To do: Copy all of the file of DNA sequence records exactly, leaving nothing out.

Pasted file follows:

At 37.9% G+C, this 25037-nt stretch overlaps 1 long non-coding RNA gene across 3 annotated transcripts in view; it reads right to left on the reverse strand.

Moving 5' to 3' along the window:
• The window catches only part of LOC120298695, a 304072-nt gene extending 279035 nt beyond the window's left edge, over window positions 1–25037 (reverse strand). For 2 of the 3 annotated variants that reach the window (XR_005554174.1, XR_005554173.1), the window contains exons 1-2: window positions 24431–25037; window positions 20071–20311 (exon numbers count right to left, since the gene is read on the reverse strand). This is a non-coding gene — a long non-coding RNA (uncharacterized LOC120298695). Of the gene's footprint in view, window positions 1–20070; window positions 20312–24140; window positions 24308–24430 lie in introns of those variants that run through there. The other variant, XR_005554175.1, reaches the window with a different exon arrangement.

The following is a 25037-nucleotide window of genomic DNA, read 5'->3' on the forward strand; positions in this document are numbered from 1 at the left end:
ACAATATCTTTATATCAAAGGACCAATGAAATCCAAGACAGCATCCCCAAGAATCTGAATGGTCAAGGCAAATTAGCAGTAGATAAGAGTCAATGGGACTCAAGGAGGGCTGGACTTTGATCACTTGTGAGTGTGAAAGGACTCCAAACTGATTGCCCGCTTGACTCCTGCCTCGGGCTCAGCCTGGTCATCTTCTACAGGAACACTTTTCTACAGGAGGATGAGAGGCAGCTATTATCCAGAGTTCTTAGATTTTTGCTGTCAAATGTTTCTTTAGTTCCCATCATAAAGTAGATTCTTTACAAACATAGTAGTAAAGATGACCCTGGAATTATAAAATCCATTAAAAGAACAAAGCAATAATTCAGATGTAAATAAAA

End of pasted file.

At 37.9% G+C, this 25037-nt stretch overlaps 1 long non-coding RNA gene across 3 annotated transcripts in view; it reads right to left on the reverse strand.

Moving 5' to 3' along the window:
• The window catches only part of LOC120298695, a 304072-nt gene extending 279035 nt beyond the window's left edge, over window positions 1–25037 (reverse strand). For 2 of the 3 annotated variants that reach the window (XR_005554174.1, XR_005554173.1), the window contains exons 1-2: window positions 24431–25037; window positions 20071–20311 (exon numbers count right to left, since the gene is read on the reverse strand). This is a non-coding gene — a long non-coding RNA (uncharacterized LOC120298695). Of the gene's footprint in view, window positions 1–20070; window positions 20312–24140; window positions 24308–24430 lie in introns of those variants that run through there. The other variant, XR_005554175.1, reaches the window with a different exon arrangement.

The following is a 25037-nucleotide window of genomic DNA, read 5'->3' on the forward strand; positions in this document are numbered from 1 at the left end:
ACAATATCTTTATATCAAAGGACCAATGAAATCCAAGACAGCATCCCCAAGAATCTGAATGGTCAAGGCAAATTAGCAGTAGATAAGAGTCAATGGGACTCAAGGAGGGCTGGACTTTGATCACTTGTGAGTGTGAAAGGACTCCAAACTGATTGCCCGCTTGACTCCTGCCTCGGGCTCAGCCTGGTCATCTTCTACAGGAACACTTTTCTACAGGAGGATGAGAGGCAGCTATTATCCAGAGTTCTTAGATTTTTGCTGTCAAATGTTTCTTTAGTTCCCATCATAAAGTAGATTCTTTACAAACATAGTAGTAAAGATGACCCTGGAATTATAAAATCCATTAAAAGAACAAAGCAATAATTCAGATGTAAATAAAA